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13th squadron logo

The Last Full Measure - MIA Photos



All gave some ... some gave all.
Nearly one hundred men from the 13th were lost or killed in the Korean War. We honor those who gave all for the cause of freedom. Let us never forget!

View complete roster of 13th casualties. (50K)

During the course of constructing this web site, we were in contact with the Chief of the Air Force Missing Persons Branch, who wrote:

"The Air Force Missing Persons Branch is still in a full court press to find family members of Korea/Cold War unaccounted for servicemen. To date the Air Force has located a next-of-kin for over 40% of our 900+ unaccounted for cases.

I would like to solicit your help in spreading the word to any family member you or your organization may have knowledge of who hasn't already been in contact with us."

They can reach us at our toll free telephone number: 1-800-531-5501

via e-mail: POW-MIA@hq.afpc.af.mil

or by writing to us at the following address:

HQ AFPC/DPWCM
550 C STREET WEST, SUITE 15
RANDOLPH AFB, TX 78150-4716

(Click on any thumbnail to see a larger picture. All pictures are set to open in a new window. To return here, just close the window you're in.)

Remer Harding
Remer L. Harding
Pilot
KIA June 28, 1950

William Goodwin
William J. Goodwin
Gunner
KIA June 28, 1950


Lewis McNeill
Lewis O. McNeill
Gunner
KIA June 28, 1950


William O'Connell

William T. O'Connell
Pilot
MIA July 29, 1950

Gordon Smith
Gordon O. Smith
Pilot
MIA October 3, 1950

James Hollyfield
James R. Hollyfield
Gunner
MIA January 9, 1951


Fred Rountree
Fred B. Rountree
Pilot
MIA January 14, 1951

"Oh Lord - is tonight the night?"

I must have said that prayer 50 times. I sat in the navigator's seat while the aircraft accelerated down the runway. I could see, by the reflected light from the landing lights, the airstream turn into fog behind the propeller tips. Not far from my right shoulder the blue flame from the engine exhaust stacks streamed back over the leading edge of the wing. I watch the green lights approach indicating the end of the runway. The lights move under the nose and the pilot pulls the wheel back.

If tonight were the night, no one at home would know what happened.

A difficult part of dealing with combat losses was not knowing. The crew departed the base with an assigned mission -- maybe to interdict traffic on some route, or to cut rails at some point and then hit targets of opportunity -- which meant to search for trucks or trains.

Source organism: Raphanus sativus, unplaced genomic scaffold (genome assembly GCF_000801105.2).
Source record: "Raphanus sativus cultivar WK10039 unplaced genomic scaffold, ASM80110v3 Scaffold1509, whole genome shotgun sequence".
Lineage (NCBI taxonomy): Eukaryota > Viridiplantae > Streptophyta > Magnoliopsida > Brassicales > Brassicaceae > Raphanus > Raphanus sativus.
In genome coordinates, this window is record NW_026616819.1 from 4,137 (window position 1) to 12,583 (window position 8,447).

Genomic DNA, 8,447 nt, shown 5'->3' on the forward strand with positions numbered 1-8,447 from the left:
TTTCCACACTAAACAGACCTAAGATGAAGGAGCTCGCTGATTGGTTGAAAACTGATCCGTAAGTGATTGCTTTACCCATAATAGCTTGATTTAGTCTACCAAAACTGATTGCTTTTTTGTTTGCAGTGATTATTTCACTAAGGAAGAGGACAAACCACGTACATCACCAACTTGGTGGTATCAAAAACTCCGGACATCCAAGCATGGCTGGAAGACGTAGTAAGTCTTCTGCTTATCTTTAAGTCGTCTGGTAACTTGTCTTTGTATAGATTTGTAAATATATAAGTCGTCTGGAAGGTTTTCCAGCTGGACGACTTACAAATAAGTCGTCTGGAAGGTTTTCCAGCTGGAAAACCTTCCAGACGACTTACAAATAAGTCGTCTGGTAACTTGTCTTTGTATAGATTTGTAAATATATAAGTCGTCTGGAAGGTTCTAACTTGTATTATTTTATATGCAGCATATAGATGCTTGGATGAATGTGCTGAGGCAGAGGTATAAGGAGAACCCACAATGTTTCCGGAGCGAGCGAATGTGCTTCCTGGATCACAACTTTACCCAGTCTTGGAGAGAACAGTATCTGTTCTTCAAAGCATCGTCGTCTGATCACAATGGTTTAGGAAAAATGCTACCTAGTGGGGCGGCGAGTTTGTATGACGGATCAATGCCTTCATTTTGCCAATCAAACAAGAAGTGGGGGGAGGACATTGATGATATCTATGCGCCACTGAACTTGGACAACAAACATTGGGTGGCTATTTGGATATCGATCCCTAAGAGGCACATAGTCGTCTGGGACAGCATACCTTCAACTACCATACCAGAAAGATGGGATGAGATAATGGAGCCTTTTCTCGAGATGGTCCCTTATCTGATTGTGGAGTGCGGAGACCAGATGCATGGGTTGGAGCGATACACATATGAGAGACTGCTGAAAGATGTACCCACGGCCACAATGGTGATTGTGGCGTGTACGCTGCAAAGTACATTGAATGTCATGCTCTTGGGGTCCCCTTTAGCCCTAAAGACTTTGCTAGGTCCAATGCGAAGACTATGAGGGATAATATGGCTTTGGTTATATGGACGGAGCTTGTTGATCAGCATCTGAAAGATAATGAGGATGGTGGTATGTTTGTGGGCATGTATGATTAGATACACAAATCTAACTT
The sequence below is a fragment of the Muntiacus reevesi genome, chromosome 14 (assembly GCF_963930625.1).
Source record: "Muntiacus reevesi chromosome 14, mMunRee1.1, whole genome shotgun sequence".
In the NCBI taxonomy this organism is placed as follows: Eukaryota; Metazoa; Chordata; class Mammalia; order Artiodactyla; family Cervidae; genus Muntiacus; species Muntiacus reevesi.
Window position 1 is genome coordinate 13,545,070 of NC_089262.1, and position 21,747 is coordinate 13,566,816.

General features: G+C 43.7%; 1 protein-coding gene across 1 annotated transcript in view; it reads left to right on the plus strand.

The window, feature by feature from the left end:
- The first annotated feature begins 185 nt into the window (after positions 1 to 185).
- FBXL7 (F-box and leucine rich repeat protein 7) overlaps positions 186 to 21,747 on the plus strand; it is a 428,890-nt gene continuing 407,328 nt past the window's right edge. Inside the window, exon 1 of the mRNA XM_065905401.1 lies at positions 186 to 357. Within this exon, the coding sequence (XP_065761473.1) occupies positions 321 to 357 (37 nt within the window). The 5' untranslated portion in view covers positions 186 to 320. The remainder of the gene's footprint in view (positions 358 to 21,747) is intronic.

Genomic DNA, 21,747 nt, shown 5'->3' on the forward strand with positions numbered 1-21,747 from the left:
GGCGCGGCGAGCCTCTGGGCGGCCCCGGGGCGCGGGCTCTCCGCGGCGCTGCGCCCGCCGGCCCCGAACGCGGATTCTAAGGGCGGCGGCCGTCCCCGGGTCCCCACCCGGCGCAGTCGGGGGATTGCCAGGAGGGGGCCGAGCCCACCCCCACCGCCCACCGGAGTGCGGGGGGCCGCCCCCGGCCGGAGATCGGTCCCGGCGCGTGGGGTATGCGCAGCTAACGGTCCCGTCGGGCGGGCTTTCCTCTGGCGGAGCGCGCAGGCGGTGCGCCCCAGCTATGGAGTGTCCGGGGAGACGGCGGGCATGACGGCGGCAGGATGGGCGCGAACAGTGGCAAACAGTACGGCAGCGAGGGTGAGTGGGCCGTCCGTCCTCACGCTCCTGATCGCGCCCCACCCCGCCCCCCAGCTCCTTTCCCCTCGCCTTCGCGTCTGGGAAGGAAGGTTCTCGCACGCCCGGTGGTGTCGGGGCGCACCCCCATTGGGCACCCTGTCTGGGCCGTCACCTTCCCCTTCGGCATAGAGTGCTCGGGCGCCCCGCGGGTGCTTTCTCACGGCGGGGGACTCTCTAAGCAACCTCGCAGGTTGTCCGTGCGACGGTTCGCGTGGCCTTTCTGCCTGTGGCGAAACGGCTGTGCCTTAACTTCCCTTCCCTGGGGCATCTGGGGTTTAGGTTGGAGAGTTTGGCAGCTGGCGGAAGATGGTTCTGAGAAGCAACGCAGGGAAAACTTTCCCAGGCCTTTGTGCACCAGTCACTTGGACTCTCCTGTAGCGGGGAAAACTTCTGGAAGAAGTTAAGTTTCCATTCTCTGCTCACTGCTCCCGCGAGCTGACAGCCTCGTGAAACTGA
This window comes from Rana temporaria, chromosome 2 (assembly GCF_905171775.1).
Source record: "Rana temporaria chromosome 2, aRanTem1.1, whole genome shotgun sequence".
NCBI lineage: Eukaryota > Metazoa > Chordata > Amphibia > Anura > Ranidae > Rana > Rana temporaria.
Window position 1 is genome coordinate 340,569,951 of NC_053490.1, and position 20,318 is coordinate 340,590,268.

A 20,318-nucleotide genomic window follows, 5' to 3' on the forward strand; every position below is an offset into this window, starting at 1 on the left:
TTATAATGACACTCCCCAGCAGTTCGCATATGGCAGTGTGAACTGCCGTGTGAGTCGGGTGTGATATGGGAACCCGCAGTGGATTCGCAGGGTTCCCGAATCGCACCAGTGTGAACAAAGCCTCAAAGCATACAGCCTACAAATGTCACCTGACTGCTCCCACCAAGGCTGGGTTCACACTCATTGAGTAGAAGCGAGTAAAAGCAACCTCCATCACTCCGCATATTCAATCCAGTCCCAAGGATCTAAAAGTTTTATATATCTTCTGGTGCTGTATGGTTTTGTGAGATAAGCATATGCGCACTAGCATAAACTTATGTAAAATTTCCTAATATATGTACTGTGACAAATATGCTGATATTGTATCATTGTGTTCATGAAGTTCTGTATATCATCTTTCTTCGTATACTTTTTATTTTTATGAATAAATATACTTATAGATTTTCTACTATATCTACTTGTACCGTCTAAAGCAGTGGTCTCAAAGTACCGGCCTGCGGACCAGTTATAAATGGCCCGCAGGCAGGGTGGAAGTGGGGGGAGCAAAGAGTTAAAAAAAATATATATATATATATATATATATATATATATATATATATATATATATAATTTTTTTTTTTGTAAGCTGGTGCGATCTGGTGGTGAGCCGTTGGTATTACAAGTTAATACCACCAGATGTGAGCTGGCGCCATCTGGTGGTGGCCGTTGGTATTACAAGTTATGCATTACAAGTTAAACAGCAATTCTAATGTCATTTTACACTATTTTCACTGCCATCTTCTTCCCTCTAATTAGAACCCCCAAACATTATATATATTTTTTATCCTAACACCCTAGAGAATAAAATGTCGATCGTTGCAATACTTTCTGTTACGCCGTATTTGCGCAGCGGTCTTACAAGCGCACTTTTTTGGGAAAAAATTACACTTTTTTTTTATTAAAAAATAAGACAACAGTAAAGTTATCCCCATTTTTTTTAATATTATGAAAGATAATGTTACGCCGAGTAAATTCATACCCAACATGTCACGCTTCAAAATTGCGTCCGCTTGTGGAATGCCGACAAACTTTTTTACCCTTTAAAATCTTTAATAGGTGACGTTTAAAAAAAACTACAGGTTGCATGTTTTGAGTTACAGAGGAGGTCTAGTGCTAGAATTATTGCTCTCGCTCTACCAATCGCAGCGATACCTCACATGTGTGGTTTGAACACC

You made your mission departure, checked in with air controller "Dentist" inbound over Pt "Oboe", crossed into North Korea at Hajeu, flew your assigned mission, and probably never talked to anybody until you gave your strike report to "Dentist" on the way home.

When something went wrong you usually just disappeared.

Sometimes the wounded aircraft could make an emergency radio call with some skimpy information. Then nothing. B-26s were extremely difficult to bail out from in the days before ejection seats. The pilot and the navigator went out the top; dived for the trailing edge of the wing and hoped they went under the tail.

The North Korean civilian and military population hated and feared the B-26. There was a lot of what is today called "collateral damage". If the crewman got out of the plane and reached the ground alive he would be most lucky to be caught by the Chinese, who at least wanted to interrogate him. Woe to the crewman captured by the civilians.

Generally we did not talk about getting killed in philosophical terms but it was on everybody's mind. There was a lot of jocularity in short discussions about "buying the farm" or "flying through a rock filled cloud" or being "gotten".

On a black night you could see the headlights of truck convoys snaking their way down a winding road. So long as you could see the headlights you knew there were no hills between you and the targets. But what was beyond the lights in the blackness of your escape path? Before you made the attack the lights would probably go out. Usually there was a difference in the shade of black between the hills on the horizon and a lighter black of the sky, with higher and lower clouds always being a factor.

Everything depended upon the pilot. Was he an old hand or was he green? Was he a hot-dogger or was he cautious? Did he need to make a record for his career or did he plan to make it home? Did he know everything because, after all, he was the pilot, or was he willing to listen to other opinions?

Navigation was very difficult even for the best of us. You flew from a known point with an estimated speed on a planned heading for some period of time. It was called DR for "Dead Reckoning". You should be on your map about right .... here ... -- if the winds are now as they were forecast 18 hours ago, and the pilot had held the heading you had given him. None of those conditions would likely be true.
Walter King
Walter S. King
Squadron Commander, Pilot
KIA February 21, 1951


King, Martin and Chitwood

(L-R) Nelson King, Nav.
Robert J. Martin, Pilot
MIA May 5, 1951
John V. Chitwood, Gunner
MIA May 5, 1951

Donald Tegt
Donald D. Tegt
Pilot
MIA July 4, 1951


Bill Watson
William J. Watson
Gunner
MIA July 4, 1951


Ray Olcott
Ray W. Olcott
Pilot
MIA October 15, 1951


Richard Ross
Richard Ross
Gunner
MIA January 6, 1952


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